UNTREATED gastritis can develop into an ulcer; this can be defined as such if the erosion, in addition to compromising the mucosa (gastritis), also reaches the basement membrane and/or goes beyond it, to the point of becoming a perforating ulcer. The perforating ulcer can be very serious and sometimes fatal; however, the correlation between gastritis and the onset of perforating ulcers is rather modest.

Foods and Gastritis

Among the foods that trigger gastritis or worsen its course we remember:

It is appropriate to specify that foods potentially responsible for gastritis are among those to be abolished in nutritional therapy for the treatment of the disease itself; however, many foods to be avoided during treatment (for example milk, stewed meat, raw meat, large portions of cheese, etc.) DO NOT have any pathogenic effect in healthy subjects, in whom, provided they are taken in portions and with adequate frequency, they do not cause any type of gastritis.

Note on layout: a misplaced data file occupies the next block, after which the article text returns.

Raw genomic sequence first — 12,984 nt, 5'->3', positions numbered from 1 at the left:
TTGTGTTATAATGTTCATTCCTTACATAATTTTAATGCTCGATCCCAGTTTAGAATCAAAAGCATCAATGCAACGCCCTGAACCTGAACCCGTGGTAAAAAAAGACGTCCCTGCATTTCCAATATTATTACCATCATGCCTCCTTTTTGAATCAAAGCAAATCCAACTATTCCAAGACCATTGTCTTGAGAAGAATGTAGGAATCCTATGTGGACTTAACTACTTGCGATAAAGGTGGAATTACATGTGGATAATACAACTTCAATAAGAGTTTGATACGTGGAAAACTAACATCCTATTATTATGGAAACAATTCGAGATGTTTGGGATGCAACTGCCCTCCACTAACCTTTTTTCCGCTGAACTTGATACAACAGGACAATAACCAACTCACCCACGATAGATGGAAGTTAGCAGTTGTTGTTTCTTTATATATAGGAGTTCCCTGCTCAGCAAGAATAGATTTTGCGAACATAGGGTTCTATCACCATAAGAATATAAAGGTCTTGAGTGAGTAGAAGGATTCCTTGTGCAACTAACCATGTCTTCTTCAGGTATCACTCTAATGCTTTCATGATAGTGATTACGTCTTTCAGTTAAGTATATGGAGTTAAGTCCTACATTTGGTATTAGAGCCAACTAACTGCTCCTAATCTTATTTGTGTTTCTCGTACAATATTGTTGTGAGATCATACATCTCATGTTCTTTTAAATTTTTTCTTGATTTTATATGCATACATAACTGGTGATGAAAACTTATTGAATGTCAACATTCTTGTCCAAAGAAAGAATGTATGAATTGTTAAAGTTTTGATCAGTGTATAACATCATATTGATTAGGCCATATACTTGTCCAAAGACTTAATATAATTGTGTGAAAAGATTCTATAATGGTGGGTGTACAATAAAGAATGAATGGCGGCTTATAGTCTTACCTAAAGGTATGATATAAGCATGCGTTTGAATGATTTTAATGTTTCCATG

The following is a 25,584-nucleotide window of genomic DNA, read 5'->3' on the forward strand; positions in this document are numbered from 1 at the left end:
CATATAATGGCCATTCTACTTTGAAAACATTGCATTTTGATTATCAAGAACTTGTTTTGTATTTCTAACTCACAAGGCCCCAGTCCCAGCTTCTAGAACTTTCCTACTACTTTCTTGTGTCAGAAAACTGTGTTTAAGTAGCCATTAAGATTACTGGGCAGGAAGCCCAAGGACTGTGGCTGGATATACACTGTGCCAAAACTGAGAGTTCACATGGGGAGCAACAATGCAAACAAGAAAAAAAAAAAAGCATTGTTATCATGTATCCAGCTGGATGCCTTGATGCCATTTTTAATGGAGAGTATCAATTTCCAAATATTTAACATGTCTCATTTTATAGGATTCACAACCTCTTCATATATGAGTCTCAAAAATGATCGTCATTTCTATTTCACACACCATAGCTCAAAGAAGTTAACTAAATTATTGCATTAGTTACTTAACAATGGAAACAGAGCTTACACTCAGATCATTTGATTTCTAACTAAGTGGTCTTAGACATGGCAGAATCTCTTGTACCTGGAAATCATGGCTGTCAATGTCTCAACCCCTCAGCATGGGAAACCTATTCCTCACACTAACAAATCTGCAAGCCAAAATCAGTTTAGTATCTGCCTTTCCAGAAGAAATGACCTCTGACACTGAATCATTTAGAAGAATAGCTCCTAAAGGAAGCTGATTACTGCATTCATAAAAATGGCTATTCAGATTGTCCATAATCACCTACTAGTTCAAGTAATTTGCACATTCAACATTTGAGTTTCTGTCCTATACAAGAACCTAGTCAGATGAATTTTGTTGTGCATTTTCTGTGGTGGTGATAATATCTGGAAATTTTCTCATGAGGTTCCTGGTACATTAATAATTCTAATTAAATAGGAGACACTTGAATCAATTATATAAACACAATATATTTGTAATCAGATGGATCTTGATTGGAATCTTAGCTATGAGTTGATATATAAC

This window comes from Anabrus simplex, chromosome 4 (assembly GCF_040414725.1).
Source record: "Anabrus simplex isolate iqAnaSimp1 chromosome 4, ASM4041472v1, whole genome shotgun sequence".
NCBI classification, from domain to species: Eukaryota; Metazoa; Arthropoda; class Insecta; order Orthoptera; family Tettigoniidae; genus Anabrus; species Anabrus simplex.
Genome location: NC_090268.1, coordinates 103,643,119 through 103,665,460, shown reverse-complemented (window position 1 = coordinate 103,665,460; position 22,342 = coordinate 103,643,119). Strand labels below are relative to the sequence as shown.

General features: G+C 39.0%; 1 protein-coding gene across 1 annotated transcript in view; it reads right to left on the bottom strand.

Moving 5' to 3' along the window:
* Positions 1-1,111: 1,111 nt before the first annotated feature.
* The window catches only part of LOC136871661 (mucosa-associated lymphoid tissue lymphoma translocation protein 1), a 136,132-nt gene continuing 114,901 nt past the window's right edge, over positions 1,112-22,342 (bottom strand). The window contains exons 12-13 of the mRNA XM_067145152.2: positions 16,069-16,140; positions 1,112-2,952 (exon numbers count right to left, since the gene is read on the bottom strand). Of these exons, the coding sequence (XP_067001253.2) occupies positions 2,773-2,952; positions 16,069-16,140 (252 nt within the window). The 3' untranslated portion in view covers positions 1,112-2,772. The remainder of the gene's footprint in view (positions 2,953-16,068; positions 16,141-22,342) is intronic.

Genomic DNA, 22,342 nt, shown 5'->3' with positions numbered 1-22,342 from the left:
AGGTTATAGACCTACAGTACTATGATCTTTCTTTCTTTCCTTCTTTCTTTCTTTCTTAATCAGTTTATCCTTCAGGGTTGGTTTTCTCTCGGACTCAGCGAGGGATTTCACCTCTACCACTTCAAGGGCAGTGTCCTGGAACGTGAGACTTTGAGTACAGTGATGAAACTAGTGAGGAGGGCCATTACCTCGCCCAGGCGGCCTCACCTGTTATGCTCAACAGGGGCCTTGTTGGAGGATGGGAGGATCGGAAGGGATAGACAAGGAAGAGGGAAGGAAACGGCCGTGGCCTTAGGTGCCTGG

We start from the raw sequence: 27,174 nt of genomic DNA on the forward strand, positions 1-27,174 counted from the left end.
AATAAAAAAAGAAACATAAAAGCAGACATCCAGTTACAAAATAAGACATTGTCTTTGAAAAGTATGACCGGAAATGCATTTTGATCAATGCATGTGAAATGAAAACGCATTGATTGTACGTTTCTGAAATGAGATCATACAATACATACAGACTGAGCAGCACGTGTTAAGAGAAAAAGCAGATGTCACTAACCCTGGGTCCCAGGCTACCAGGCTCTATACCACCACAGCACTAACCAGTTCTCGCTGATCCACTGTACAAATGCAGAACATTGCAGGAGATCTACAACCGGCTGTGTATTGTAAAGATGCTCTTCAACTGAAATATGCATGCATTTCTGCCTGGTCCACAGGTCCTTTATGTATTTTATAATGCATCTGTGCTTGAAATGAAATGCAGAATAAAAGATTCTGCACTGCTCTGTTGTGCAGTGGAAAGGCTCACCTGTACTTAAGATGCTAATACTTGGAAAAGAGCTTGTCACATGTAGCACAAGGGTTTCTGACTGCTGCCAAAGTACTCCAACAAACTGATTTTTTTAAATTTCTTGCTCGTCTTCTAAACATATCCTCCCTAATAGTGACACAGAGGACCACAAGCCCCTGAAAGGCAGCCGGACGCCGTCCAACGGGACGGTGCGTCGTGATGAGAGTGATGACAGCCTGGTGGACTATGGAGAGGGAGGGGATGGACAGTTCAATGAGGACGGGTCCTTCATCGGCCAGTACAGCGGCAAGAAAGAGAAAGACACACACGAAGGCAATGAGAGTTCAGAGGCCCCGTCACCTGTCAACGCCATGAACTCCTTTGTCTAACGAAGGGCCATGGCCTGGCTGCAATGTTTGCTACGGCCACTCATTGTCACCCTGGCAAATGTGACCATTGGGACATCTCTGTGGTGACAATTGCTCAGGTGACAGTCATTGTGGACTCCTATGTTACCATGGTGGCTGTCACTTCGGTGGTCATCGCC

Caffeine and other sympathomimetic amines: in particularly sensitive subjects, even the mere consumption of one or two cups of coffee per day (80-160mg of caffeine) can cause significant irritation of the gastric mucosa, especially if the drink is taken at fast. In fact, caffeine, just like theine, represents a stimulant of acid secretion; these drinks, which in themselves constitute a potentially (even if subjectively) harmful food for the stomach, must be COMPLETELY abolished both in cases of hypersensitivity and in the treatment of gastritis.
The same goes for alcoholic beverages; ethyl alcohol is a powerful acid stimulator which, if taken on an empty stomach, stimulates the secretion of hydrochloric acid, irritating or eroding the mucosa; if taken on a full stomach, however, alcohol causes a slowdown in gastric digestion due to an excessive lowering of the pH of the chyme (food mush being digested between the stomach and the intestine). Susceptibility to alcohol is also absolutely subjective and in most cases a single unit of alcohol during the main meals does NOT cause strong irritative symptoms of the gastric mucosa.